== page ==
“Kaka,” Umesh stood outside the green painted door and called out. He waited for a while and knocked again. He stared at his own shadow on the yellow wall of the house in the light of the waning departing sun.

Rukmini Chachi answered the call. She came out with a frown creasing her brow.
“Sorry, Auntie, is Kaka home?” Umesh asked sheepishly.

“If he were, he would have answered you, wouldn’t he?” Rukmini said in an angry tone. “What is it that you want? I haven’t got all day to stand here talking to you.”
Umesh thought for a while and then stammered nervously, “I think, I’ll check back — later tonight. Just be kind enough to tell him — that I came by.” The door went shut before he could even finish the sentence.

Nobody was available in the tea-stall for a chat. It was early for tea time after sundown. But Umesh decided to wait around because that gave him the chance to keep an eye on Sriram’s house. He asked for a small glass of tea and sat there sipping it quietly.

“You’re home early today!” The ‘chai’ man gave a toothy smile. He was rubbing the saucers dry with the end of his shirt. Then he neatly stacked them up on the counter next to the small tea glasses and the glass jars in a row, all filled with crackers and cookies. Some of them even had bits of cake that were yellow in color with embedded raisins in them. Umesh never had the inclination to taste them.

Umesh gave him a fatigued look. “Yeah. This week I’ve got a different schedule.” He didn’t’ tell the man that this was also his last week at the movie theatre.

“Good, good.” The ‘chai’ man grinned. “I also worked for a storehouse once and kept different timings on rotation work.” He was pumping the kerosene burner to regulate the flame, boiling some water in a pan. “But it didn’t suit me. You know, irregular hours and not enough money in hand.” He put a handful of tea in a strainer and dipped it in the boiling water.” Umesh looked at him through the corner of his eyes and took a sip of his tea that was getting cold for being held for so long.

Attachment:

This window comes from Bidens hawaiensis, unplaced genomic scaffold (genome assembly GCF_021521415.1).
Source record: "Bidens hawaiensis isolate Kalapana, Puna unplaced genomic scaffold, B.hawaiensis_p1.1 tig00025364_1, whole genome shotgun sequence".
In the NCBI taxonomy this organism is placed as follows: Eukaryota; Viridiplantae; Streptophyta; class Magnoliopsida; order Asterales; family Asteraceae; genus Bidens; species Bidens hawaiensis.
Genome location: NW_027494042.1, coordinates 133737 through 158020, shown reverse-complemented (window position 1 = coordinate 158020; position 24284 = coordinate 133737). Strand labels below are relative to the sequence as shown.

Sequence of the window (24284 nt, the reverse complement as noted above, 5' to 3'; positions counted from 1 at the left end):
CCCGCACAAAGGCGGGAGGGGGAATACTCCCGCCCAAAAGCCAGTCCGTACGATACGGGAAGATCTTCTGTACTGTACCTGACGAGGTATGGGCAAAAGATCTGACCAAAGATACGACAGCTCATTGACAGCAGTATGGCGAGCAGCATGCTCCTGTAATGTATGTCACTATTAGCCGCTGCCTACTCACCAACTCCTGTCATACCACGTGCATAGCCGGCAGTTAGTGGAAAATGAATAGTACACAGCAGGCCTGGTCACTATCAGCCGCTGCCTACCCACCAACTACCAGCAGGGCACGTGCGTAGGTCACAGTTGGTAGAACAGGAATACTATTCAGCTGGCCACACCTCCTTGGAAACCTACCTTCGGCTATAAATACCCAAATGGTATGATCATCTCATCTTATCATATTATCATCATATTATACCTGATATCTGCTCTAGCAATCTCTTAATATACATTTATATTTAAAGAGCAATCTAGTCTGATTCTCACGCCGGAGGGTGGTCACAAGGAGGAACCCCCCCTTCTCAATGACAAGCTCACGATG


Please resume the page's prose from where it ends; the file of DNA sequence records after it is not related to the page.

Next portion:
“And then?” He asked the man not showing too much interest in the matter.

“Then? Ah, well, one day I just decided that I was not going to be slaving at a place that didn’t value my efforts being a good worker. I was just a face in the crowd for them. A number. I took a loan and bought this mobile cart and everything that I needed to set up this ‘fancy’ stall,” he laughed out loud. “I started my own business.” He sounded proud and jubilant at his achievements. “In three months I paid off my loans and I also have a house of my own today.” He grinned.

Indeed he was an achiever. His was the most popular joint in the neighborhood where local men gathered for a sip of tea and gossip. Once in a while you found the area cops too — spending their tea breaks at the stall. This added some extra glamour to his humble joint.

Umesh gave the man a second look. He was obviously from a poorer section of the social strata. His shirt was stained and had a button missing. His hair was unkempt and totally out of place. He wasn’t particular about his speech. It was a mixture of twisted Bangladeshi Bengali with some words of Urdu thrown in and the ‘Bangla’ that is spoken in West Bengal. Umesh was quite used to it by now.

The ‘chai’ man’s tone was chirpy and Umesh realized, that was the reason why his customers liked talking to him. He had noticed earlier that men talked of their woes and other people’s fancies, the change in the air and even politics with this man with ease while they sipped their tea sitting on the bench outside. And yet the man had perhaps not even been to school. What good had his own education done, he wondered! He was still struggling and had not a single achievement to his credit. He was filled with utter frustration.


The evening air was hot and oppressive. There was a spooky resonance of some hellish melody playing in one of the FM channels on the radio at the ‘Paan’ shop close by. Umesh felt uneasy. He missed the evening breeze in his little village, the sight of women returning home with water and the men with their cattle. He missed being with his family in the enclosure of their small but peaceful brick country home. He felt a pang of guilt for opting to choose the city over the serenity of his humble abode under the canopy of the endless blue sky.

When the street lights had been on for some time and Umesh had filled his stomach with several glasses of raw tea, he saw Sriram Kaka shuffling through the lane going past the ‘Chai Shop’. His corpulent belly jiggled as he took jerky steps towards his house. His hands were laden with boxes of ‘mithai’ or sweets and perhaps, some fabric too. He had a nauseating fixed smile on his fleshy face and his beady eyes moved as if he was on a furtive errand. By that time there were several men around the tea stall. Sriram went past Umesh and seemed to miss him. He strutted like a winner and he looked fearless.